Both audience and band seem to enjoy themselves even more with the second set of songs. Is the first part to be considered like the "have to"-test and the second the impromptu performance like at the skating competitions? Perhaps not entirely so but "Santiago" definitely is the absolute favourite of both band and audience. You could see Loreena, usually quiet, dancing and jumping, getting quite out of breath in Firenze. During "Santiago", the backdrop of the arc features a beautiful rosette-like set of ornaments in red, blue and purple.

"When you walk into your hotel room it's not infrequent that I start going into last night's room number. It doesn't work out so well" After a big laugh and a side-glance to Caroline she notices "It seems others have had that experience, too." With this, Loreena goes into "Bonny Portmore". The stage is bathed in green light, from both left and right and above, green triangles of light wander around. These are the only geometrical forms used and that is well. The lightning engineers usually like overdoing things a little...

Speaking of lights, in Munich, Loreena sermoned the audience because of the flashes. Interestingly, they were a greater nuisance in Firenze, in Munich being shot approx. 1 flash per song. She said that flashes disturb her and that "It doesn't take much to distract me - I sometimes get the feedback that other audience members also find it distracting..." When introducing the band she mentioned Nigel Eaton on "mandolin and Drehleier", the German expression for "Hurdy Gurdy". That's what you call a professional! "Between The Shadows" featured solos of a great part of the artists in her band: Brian, Hugh and Richard. The audience greeted them with much applause.

Another poem that Loreena had set to music is "The Lady of Shalott". The piece is performed in much the same way as on the "Mask&Mirror" tour and it is just as moving. Perhaps this song is one of the most catchy ones, many of us were drawn to her music through this particular track. Before her introduction about the Arthurian legends and in Firenze, about the rural imagery of the poem that she likes so much she addresses the audience telling her that sometimes she'd like to get up and have a view on them. Each hall is a different configuration, and despite the care taken at sound check she is bound to cut some folks off, this being due to the shape and size of her harp. She assures this particular part of the audience that she's thinking of them but obviously can't make her harp wander around the stage.

"The Bonny Swans": Brian Hughes' and Hugh Marsh's duel on guitar and violin causes an extraordinary response, the lights alternating between them along with the music.

Loreena's words "We've been traveling your country up and down and even did some good traffic jams the other day" make it clear that "The Old Ways" is the last song of the second set. Whether Loreena thinks of our beloved Old Ways List when she does this song on the piano, we don't know, it always is captivating, and the wonderful riffs by Hugh Marsh earn a tremendous applause from the audience.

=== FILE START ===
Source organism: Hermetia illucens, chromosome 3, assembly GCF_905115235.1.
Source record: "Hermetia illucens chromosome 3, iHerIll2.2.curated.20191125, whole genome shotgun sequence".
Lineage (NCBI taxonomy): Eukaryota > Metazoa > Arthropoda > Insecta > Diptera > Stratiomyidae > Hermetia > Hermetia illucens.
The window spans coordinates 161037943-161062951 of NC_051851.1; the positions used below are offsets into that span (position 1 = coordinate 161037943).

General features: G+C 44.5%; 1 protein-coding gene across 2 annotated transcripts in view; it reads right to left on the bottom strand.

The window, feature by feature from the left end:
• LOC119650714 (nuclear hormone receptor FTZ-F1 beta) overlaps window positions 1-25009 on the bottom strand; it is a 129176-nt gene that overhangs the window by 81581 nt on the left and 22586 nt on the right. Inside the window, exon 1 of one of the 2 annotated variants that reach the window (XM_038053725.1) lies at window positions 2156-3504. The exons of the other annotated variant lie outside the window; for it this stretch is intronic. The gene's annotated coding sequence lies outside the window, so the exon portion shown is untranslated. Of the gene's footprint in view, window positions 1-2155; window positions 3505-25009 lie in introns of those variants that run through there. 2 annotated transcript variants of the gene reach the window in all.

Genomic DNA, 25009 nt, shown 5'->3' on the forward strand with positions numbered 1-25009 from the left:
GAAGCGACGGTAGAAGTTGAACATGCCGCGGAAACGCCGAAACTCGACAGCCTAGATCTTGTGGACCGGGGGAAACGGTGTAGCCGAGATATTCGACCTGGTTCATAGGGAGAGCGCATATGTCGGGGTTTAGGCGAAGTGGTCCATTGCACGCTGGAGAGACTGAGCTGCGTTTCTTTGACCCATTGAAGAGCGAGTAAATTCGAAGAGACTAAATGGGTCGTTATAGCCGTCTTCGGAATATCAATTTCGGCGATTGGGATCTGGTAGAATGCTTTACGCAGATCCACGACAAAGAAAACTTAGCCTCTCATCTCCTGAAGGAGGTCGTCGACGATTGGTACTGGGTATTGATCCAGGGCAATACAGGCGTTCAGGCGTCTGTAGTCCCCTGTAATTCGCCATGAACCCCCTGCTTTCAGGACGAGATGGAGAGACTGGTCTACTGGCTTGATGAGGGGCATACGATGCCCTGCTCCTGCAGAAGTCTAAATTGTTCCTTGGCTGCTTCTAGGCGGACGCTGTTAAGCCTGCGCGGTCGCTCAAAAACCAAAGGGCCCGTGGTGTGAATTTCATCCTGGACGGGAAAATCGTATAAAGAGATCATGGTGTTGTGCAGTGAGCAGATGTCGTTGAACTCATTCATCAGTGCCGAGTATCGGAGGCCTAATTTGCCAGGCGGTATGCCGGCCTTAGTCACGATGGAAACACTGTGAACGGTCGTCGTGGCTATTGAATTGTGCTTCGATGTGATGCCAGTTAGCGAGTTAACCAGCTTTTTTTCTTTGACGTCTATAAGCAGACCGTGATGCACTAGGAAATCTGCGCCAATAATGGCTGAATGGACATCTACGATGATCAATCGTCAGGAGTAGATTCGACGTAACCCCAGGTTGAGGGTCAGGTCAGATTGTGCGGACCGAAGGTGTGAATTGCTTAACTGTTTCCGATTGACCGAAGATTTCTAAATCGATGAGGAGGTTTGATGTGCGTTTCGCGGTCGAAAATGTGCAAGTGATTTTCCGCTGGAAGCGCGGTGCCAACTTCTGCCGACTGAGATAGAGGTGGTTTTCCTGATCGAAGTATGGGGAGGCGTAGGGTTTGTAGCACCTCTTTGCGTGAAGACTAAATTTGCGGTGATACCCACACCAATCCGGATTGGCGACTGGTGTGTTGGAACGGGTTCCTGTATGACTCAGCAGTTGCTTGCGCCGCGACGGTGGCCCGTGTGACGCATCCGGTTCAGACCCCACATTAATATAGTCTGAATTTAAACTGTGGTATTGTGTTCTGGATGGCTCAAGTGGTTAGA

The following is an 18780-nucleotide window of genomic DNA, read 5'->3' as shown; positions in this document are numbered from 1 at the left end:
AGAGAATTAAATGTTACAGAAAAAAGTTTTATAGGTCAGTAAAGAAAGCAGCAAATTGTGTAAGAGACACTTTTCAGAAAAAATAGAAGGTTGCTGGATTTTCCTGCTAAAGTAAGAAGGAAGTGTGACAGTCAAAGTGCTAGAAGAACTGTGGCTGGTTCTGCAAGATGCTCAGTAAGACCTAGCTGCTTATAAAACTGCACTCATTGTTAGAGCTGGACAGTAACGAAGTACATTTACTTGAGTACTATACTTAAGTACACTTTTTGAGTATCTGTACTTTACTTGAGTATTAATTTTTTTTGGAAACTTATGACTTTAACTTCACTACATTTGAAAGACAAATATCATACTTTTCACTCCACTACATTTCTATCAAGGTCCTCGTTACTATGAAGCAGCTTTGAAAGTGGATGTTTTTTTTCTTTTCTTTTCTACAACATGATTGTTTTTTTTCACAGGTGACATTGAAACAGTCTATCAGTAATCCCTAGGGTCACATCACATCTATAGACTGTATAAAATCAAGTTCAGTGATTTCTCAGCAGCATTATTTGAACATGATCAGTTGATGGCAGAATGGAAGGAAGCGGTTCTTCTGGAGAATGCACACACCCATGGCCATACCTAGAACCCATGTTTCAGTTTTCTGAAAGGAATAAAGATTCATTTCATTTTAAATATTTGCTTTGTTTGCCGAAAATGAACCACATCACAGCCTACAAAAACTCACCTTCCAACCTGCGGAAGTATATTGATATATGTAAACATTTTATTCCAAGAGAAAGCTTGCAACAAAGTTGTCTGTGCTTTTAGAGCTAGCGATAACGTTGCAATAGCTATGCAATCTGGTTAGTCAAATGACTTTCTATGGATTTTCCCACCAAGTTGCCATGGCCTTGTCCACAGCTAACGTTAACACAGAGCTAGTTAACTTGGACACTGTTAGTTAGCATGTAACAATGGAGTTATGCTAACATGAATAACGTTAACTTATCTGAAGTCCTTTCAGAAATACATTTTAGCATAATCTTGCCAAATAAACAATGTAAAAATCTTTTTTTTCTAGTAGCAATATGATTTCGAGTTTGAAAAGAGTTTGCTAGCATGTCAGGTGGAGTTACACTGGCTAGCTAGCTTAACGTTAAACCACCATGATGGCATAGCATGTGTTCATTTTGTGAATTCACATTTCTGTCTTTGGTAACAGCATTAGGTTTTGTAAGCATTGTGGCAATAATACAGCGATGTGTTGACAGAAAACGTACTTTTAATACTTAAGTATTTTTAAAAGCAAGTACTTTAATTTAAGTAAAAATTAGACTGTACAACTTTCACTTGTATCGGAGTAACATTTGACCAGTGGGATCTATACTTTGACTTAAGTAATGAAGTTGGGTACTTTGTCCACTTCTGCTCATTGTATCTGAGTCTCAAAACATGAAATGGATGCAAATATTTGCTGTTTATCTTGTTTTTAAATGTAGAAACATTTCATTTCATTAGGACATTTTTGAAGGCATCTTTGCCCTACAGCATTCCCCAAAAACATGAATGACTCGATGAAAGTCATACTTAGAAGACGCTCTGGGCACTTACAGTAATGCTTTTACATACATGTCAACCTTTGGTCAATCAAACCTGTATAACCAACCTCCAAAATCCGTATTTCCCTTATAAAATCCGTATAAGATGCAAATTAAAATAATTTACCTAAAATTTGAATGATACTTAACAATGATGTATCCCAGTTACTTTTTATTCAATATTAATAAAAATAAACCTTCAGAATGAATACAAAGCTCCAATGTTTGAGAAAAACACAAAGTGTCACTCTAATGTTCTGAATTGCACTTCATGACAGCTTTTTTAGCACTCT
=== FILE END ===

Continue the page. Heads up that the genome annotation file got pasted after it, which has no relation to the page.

After a short pause, Loreena comes back to the piano and begins "All Souls' Night", another showcase from "The Visit". The hall burst into a jubilating cheer while Loreena and band leave the stage. She is back with Shakespeare's "Cymbeline". The stage lights are marvelously set: a light blue circle in the background, yellow and dark blue spots on Loreena... "and the rest is silence".

During "Cymbeline", her microphone was moving steadily downwards. She referred to that when she once again came onstage with a bouquet of white and red flowers: "I thought I was going to sing down there". I hadn't noticed until the moment she told the technician she'd take the G-harp for the last song that she actually carries two identically looking ones with her on tour. A tribute to Murphy's Law? The very last piece she did was an ideal showcase for her voice. I believe very few of the audience knew it and would never have expected her to sing in French. As a Canadian, the song about a "Canadienne", in fact a Franco Canadian traditional from Quebec, might have been a little greeting as an ambassador from a land far away across the ocean.

To end with a funny experience: After the concert I presented Loreena with a "voluminous" booklet of press articles about her compiled as a guide for both the journalist and the listener new* to her music(* It might prove interesting for the "pantless" collector as well;-). My slightly exaggerated "all that's been written about you" made her "feel I should be 90" - what an example of being down-to-earth! The picture I had chosen for the cover (my personal favourite: Loreena among white doves) turned out to having been taken by Pamela Hughes, Loreena's personal assistant, on the appropriately named Paloma Square in Sevilla.

Exchanging a few words with her, I learned that Loreena's excellent sound engineer worked for the Edmonton Symphony Orchestra. A classically trained sound engineer, that's what the Philharmonie needed! One of the favourite encores 'Tango to Evora" owes its title to the city of Evora. Loreena was in Portugal doing photo sessions for "The Visit" and thinking of titles, she named this instrumental, actually a tango, after the city of Evora. Asked about collaborations, Loreena had mentioned earlier, that she would very much like to work with other artists. So far, she only worked with Donal Lunny on "The Bonny Swans". However, there are no tracks on his recordings that feature contributions by Loreena.

At this point, I'd like to thank the wonderful people from the Old Ways mailing list and in particular the many friends that I made through Loreena McKennitt, be it in person or through the electronic medium. A heartfelt thanks goes to everyone who helped making this tour happen, a special thought to Niema, Tim and Karen from Quinlan Road and of course to Loreena herself for music and inspiration.

Gabriele Schrötter
(All photo's taken during the Firenze concert)